During the First World War, military surgeons routinely used sunlight to heal infected wounds. They knew it was a disinfectant. What they didn’t know is that one advantage of placing patients outside in the sun is they can synthesize vitamin D in their skin if sunlight is strong enough.

This was not discovered until the 1920s. Low vitamin D levels are now linked to respiratory infections and may increase susceptibility to influenza.

Also, our body’s biological rhythms appear to influence how we resist infections. New research suggests they can alter our inflammatory response to the flu virus. As with vitamin D, at the time of the 1918 pandemic, the important part played by sunlight in synchronizing these rhythms was not known.”

When it comes to surgical masks, they were worn a century ago as well, but as they do not seal around the face, they only offer partial protection and do not filter out small airborne particles.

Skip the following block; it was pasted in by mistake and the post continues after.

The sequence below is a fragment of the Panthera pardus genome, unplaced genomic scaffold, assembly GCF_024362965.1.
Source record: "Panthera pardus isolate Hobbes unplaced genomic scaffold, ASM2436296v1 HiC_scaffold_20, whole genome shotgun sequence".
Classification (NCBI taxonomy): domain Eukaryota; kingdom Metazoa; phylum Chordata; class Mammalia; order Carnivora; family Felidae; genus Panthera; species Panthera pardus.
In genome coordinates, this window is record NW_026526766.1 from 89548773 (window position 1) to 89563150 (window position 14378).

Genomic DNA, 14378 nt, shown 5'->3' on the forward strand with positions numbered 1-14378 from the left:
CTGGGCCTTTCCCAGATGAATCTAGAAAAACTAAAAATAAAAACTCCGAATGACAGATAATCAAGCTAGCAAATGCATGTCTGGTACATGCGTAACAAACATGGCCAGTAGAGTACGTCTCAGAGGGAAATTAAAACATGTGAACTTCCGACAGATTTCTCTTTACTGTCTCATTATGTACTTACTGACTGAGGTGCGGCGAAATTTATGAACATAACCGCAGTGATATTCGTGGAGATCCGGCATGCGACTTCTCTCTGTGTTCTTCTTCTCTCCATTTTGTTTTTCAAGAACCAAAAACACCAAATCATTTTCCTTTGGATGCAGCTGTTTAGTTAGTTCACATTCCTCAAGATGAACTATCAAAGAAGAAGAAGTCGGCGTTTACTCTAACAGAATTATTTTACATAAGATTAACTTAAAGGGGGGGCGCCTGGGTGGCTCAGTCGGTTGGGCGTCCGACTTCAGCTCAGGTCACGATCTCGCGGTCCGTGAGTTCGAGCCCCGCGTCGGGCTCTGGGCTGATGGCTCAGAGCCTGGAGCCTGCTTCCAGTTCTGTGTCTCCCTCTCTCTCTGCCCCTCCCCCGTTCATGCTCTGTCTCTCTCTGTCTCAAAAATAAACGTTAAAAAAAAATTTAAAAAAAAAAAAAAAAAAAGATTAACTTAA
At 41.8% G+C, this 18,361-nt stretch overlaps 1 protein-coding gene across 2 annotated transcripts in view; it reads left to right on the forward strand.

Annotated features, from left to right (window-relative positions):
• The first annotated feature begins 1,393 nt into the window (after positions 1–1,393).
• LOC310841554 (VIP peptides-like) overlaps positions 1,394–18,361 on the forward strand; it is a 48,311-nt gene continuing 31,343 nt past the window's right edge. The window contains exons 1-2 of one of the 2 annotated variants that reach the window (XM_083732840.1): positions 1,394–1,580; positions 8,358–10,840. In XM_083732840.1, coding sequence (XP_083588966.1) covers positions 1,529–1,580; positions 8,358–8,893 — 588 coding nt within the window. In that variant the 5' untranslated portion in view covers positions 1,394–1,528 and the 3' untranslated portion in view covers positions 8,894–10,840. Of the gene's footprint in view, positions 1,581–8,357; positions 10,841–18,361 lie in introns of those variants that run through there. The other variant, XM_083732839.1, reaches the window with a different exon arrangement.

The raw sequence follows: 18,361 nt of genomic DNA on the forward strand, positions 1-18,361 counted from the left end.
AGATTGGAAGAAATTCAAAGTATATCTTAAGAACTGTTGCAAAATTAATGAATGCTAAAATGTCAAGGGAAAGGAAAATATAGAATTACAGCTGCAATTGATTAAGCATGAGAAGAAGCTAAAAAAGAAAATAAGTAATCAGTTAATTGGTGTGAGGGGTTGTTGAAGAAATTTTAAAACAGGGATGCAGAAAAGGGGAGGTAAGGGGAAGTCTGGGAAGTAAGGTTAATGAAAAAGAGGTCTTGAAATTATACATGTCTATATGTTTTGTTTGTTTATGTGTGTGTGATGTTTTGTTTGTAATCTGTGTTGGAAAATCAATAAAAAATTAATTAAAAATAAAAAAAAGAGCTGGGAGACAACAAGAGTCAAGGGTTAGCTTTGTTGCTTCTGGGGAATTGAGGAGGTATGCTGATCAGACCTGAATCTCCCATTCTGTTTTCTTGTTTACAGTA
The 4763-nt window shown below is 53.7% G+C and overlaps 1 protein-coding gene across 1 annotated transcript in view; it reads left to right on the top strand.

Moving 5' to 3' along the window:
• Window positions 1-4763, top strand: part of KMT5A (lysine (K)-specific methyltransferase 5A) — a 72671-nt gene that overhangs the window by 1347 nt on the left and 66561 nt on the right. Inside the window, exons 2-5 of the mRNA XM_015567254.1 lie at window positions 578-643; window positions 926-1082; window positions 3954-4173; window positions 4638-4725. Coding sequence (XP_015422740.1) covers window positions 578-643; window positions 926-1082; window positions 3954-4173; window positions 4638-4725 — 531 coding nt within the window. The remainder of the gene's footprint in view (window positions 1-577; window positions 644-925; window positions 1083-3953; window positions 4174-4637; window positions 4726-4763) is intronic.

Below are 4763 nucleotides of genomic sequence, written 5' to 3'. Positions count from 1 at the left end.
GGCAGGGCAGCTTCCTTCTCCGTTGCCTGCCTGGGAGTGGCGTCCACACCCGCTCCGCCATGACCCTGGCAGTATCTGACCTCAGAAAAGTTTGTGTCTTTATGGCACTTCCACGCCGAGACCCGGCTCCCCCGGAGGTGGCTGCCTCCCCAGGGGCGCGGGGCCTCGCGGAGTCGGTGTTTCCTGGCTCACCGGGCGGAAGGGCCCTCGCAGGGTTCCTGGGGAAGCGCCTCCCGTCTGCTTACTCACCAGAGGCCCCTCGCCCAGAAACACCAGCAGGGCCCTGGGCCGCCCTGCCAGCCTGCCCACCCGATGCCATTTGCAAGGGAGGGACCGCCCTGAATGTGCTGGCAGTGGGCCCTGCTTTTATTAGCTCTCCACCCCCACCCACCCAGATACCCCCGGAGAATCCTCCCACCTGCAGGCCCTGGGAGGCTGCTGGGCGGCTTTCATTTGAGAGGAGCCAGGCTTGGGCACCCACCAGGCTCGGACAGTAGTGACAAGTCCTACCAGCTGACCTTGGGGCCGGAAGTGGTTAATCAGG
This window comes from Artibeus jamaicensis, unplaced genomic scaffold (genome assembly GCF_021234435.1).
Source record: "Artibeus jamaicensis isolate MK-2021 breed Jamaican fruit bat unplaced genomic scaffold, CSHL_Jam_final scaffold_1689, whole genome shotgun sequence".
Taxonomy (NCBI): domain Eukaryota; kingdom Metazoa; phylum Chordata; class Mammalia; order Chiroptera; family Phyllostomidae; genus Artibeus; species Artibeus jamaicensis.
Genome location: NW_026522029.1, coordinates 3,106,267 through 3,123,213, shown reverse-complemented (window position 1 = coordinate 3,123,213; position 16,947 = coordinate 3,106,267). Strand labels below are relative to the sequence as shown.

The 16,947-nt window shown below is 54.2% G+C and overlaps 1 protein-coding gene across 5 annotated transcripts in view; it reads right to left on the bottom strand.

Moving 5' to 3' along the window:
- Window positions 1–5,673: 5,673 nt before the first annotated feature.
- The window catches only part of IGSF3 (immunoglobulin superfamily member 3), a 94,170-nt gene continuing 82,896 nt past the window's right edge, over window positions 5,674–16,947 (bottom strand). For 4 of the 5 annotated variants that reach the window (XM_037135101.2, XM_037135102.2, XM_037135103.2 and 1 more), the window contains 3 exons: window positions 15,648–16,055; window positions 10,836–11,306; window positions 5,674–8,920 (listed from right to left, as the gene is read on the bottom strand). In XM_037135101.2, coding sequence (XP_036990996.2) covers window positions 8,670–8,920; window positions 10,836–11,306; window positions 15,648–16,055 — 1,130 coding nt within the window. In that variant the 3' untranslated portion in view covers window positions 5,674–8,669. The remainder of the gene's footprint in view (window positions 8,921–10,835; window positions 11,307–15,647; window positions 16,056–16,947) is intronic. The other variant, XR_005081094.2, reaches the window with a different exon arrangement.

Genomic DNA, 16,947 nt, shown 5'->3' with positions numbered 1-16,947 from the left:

This is why Boston hospital employees then made improvised face masks, out of five layers of gauze. Their frame fitted the face, preventing the filter to touch the mouth and nostrils, and they were replaced every two hours.

Additionally, personal and environmental hygiene at the hospital were at a higher level.

Another contributing factor to the relatively low rates of infections and deaths was the speed with which temporary open-air hospitals were erected.

So, Hobday concludes:

“Today, many countries are not prepared for a severe influenza pandemic.Their health services will be overwhelmed if there is one. Vaccines and antiviral drugs might help. Antibiotics may be effective for pneumonia and other complications. But much of the world’s population will not have access to them.

If another 1918 comes, or the Covid-19 crisis gets worse, history suggests it might be prudent to have tents and pre-fabricated wards ready to deal with large numbers of seriously ill cases. Plenty of fresh air and a little sunlight might help too.”